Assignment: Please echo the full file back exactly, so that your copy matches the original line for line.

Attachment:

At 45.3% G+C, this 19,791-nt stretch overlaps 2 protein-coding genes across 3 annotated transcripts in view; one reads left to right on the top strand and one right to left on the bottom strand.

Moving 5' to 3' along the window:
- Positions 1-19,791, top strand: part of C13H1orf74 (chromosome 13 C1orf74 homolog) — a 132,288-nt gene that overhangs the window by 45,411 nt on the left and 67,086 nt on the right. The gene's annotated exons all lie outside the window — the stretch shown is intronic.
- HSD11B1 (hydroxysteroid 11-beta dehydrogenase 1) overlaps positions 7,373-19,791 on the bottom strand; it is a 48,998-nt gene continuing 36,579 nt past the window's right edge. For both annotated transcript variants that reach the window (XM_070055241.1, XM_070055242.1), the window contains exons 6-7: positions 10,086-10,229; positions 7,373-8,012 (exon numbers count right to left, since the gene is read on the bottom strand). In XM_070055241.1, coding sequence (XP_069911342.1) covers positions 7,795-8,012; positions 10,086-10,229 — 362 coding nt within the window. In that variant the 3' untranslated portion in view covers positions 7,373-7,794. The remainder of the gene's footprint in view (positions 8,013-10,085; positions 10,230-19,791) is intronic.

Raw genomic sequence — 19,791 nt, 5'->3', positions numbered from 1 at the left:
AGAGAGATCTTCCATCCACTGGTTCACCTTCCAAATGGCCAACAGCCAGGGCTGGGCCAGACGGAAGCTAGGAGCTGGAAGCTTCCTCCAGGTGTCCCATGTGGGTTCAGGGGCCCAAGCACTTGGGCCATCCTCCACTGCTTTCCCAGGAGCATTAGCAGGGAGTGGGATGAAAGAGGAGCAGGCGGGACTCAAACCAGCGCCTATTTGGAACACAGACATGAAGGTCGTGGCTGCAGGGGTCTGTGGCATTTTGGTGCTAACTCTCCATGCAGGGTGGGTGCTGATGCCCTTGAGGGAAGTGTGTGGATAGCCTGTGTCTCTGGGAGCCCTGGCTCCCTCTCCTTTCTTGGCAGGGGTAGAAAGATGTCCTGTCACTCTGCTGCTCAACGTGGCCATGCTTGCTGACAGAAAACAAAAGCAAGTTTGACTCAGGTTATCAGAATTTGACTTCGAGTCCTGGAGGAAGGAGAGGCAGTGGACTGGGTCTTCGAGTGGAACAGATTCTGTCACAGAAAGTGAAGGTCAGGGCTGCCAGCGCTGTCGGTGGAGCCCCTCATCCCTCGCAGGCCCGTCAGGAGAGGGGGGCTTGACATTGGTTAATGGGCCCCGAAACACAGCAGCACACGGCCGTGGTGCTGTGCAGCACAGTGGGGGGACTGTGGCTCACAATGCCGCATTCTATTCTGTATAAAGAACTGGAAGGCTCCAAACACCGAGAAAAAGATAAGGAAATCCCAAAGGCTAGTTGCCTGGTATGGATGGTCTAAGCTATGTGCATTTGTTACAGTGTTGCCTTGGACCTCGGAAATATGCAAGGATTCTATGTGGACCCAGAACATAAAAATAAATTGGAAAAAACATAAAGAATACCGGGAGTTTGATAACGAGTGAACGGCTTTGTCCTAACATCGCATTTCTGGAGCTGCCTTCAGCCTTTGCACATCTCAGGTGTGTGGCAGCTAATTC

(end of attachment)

At 45.3% G+C, this 19,791-nt stretch overlaps 2 protein-coding genes across 3 annotated transcripts in view; one reads left to right on the top strand and one right to left on the bottom strand.

Moving 5' to 3' along the window:
- Positions 1-19,791, top strand: part of C13H1orf74 (chromosome 13 C1orf74 homolog) — a 132,288-nt gene that overhangs the window by 45,411 nt on the left and 67,086 nt on the right. The gene's annotated exons all lie outside the window — the stretch shown is intronic.
- HSD11B1 (hydroxysteroid 11-beta dehydrogenase 1) overlaps positions 7,373-19,791 on the bottom strand; it is a 48,998-nt gene continuing 36,579 nt past the window's right edge. For both annotated transcript variants that reach the window (XM_070055241.1, XM_070055242.1), the window contains exons 6-7: positions 10,086-10,229; positions 7,373-8,012 (exon numbers count right to left, since the gene is read on the bottom strand). In XM_070055241.1, coding sequence (XP_069911342.1) covers positions 7,795-8,012; positions 10,086-10,229 — 362 coding nt within the window. In that variant the 3' untranslated portion in view covers positions 7,373-7,794. The remainder of the gene's footprint in view (positions 8,013-10,085; positions 10,230-19,791) is intronic.

Raw genomic sequence — 19,791 nt, 5'->3', positions numbered from 1 at the left:
AGAGAGATCTTCCATCCACTGGTTCACCTTCCAAATGGCCAACAGCCAGGGCTGGGCCAGACGGAAGCTAGGAGCTGGAAGCTTCCTCCAGGTGTCCCATGTGGGTTCAGGGGCCCAAGCACTTGGGCCATCCTCCACTGCTTTCCCAGGAGCATTAGCAGGGAGTGGGATGAAAGAGGAGCAGGCGGGACTCAAACCAGCGCCTATTTGGAACACAGACATGAAGGTCGTGGCTGCAGGGGTCTGTGGCATTTTGGTGCTAACTCTCCATGCAGGGTGGGTGCTGATGCCCTTGAGGGAAGTGTGTGGATAGCCTGTGTCTCTGGGAGCCCTGGCTCCCTCTCCTTTCTTGGCAGGGGTAGAAAGATGTCCTGTCACTCTGCTGCTCAACGTGGCCATGCTTGCTGACAGAAAACAAAAGCAAGTTTGACTCAGGTTATCAGAATTTGACTTCGAGTCCTGGAGGAAGGAGAGGCAGTGGACTGGGTCTTCGAGTGGAACAGATTCTGTCACAGAAAGTGAAGGTCAGGGCTGCCAGCGCTGTCGGTGGAGCCCCTCATCCCTCGCAGGCCCGTCAGGAGAGGGGGGCTTGACATTGGTTAATGGGCCCCGAAACACAGCAGCACACGGCCGTGGTGCTGTGCAGCACAGTGGGGGGACTGTGGCTCACAATGCCGCATTCTATTCTGTATAAAGAACTGGAAGGCTCCAAACACCGAGAAAAAGATAAGGAAATCCCAAAGGCTAGTTGCCTGGTATGGATGGTCTAAGCTATGTGCATTTGTTACAGTGTTGCCTTGGACCTCGGAAATATGCAAGGATTCTATGTGGACCCAGAACATAAAAATAAATTGGAAAAAACATAAAGAATACCGGGAGTTTGATAACGAGTGAACGGCTTTGTCCTAACATCGCATTTCTGGAGCTGCCTTCAGCCTTTGCACATCTCAGGTGTGTGGCAGCTAATTC